More about Group of Experts on Cleaner Energy Production from Fossil Fuels
Areas of Work
- Regulatory and policy dialogue
- Sharing best practices in the field of cleaner electricity production from fossil fuels in the ECE region
- Carbon Capture and Storage (CCS), as well as carbon utilization
- Enhanced oil recovery with carbon dioxide (CO2)
- Advanced fossil fuels technologies for power generation
- Evaluation of efficiency enhancing measures for coal-fired power plants including steam generators, air and flue gas systems, steam turbines, generators.
The work of the Group of Experts on Cleaner Energy Production from Fossil Fuels is not limited to CCS. ECE member States could decide to develop other concrete and results-oriented activities within agreed mandates. CSE encourages the exchange of know-how and best practices between relevant experts of all member States in order to attract investments in advanced fossil fuels technologies for electricity generation with a view to supporting industrial and economic competitiveness and achieving low-carbon sustainable development.
In 2014 the Group of Experts is focused primarily on CCS. International activities for UNECE member States to consider are opportunities to collaborate and actively participate in several upcoming Carbon Sequestration Leadership Forum (CSLF) Working Groups on the following topics:
- Technical working group activities in CO2 utilization options
- CCS technology gaps closure
- Carbon capture energy penalty reduction
- Carbon capture and storage (CCS) with industrial emissions sources
- Technical challenges for conversion of CO2-enhanced oil recovery (EOR) to CCS
- Identifying and assessing links between technology-related risks and liability
- Competition of CCS with other resources
- Stimulating introduction of innovative technologies, notably on electricity with a focus on controlling emissions
- Analysis of the efficiency of the fleet of conventional power plants and based on this development of best practices on the implementation of modernization measures from an economic and environmental perspective.
The UNECE region faces significant challenges in meeting growing electricity demand. Electricity dominates almost all sectors of final energy consumption, with the exception of the transport sector. Global demand for electricity is expected to double by 2030 led largely due to growth in developing economies , while the UNECE region will see a 50% increase in demand. According to the International Energy Agency (IEA), if present trends continue, US$16 trillion of investment will be needed globally over the next three decades to maintain and expand energy supply of which US$4 trillion will need to be invested in the UNECE region, about equally in generation and in transmission and distribution.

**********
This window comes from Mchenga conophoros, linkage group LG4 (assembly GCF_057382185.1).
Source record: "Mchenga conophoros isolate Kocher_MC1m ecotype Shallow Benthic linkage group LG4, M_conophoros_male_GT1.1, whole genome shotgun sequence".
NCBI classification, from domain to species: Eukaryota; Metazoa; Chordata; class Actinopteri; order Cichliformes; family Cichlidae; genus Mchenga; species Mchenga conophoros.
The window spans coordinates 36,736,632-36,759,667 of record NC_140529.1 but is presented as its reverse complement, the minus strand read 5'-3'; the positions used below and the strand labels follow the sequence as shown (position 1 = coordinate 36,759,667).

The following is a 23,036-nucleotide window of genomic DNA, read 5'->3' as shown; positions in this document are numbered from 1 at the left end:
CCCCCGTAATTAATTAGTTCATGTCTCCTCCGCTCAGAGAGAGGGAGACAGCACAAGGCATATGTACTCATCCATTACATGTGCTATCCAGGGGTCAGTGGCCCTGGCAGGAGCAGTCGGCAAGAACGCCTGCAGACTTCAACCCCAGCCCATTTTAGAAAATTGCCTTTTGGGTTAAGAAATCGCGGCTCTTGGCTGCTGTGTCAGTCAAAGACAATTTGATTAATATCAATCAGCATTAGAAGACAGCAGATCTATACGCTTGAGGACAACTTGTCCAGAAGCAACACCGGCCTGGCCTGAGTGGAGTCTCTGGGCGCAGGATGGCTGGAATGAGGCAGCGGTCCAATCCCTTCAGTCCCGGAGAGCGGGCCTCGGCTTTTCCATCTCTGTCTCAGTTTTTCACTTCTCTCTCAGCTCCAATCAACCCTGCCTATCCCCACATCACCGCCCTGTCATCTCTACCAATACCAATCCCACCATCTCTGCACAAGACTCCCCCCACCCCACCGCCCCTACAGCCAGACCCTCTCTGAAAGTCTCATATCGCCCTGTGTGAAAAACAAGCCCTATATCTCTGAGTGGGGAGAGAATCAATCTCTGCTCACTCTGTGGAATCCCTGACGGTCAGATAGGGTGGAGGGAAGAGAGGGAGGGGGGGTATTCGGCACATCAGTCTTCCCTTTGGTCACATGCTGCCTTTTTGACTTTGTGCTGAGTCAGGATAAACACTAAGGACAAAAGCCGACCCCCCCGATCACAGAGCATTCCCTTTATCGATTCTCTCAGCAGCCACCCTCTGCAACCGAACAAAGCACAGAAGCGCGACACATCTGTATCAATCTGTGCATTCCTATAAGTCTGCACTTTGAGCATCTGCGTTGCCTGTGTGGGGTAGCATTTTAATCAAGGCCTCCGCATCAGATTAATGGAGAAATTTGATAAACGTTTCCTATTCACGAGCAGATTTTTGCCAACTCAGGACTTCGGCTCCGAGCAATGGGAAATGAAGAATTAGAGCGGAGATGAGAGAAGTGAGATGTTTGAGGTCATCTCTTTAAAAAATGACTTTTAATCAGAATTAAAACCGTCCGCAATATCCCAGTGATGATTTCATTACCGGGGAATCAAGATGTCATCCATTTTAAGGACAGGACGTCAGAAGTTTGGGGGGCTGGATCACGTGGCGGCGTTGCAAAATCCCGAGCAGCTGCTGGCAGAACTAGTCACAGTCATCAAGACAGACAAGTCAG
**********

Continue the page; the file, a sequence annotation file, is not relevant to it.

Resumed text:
Although renewable sources and nuclear energy play very important roles in supplying primary fuel for electricity production, fossil fuels, especially coal and natural gas, are the dominant fuels for generating electric power globally and in the the UNECE region. Over 60% of the electricity generated in the UNECE region comes from fossil fuels and this trend is expected to continue given that the region holds 40% of the world’s natural gas reserves and 60% of global coal reserves. Combustion of fossil fuels, however, presents a range of environmental challenges, including carbon dioxide emissions, release of traditional criteria pollutants such as SO2 , NOx and particulate matter, and waste disposal. Production of electricity from fossil fuels must also deliver on environmental performance to ensure its long-term sustainability and acceptance.
In November 2006 at its 15th Session, the UNECE’s Committee on Sustainable Energy recognized the importance of encouraging investment in the power sector while ensuring that it is done so in an environmentally sustainable manner. To carry out this work, the Committee created the Ad Hoc Group of Experts on Cleaner Electricity from Coal and Other Fossil Fuels. Specifically the Ad Hoc Group of Experts provides a forum for an intergovernmental dialogue on investment and regulation for the promotion of cleaner electricity production between governmentally appointed experts, complemented by the participation of representatives from the electric power industry and other related industries, as well as the international financial sector and relevant international organizations.
In creating this Group, the Committee on Sustainable Energy consolidated the efforts of two earlier working groups, the Ad Hoc Group of Experts on Coal in Sustainable Development which focused principally on coal production and coal industry restructuring, and the Ad Hoc Group of Experts on Electric Power which focused on investment in the electricity sector and facilitation of cross-border transfers. Consolidation recognizes first that many of the issues related to coal have shifted from production to utilization. In addition, it also acknowledges the strong interrelationship and interdependency between liberalizing electricity and natural gas markets, improving environmental performance, and successfully attracting investment to the power sector.
CONSOLIDATED ACTIVITIES TO CLEANER ELECTRICITY PRODUCTION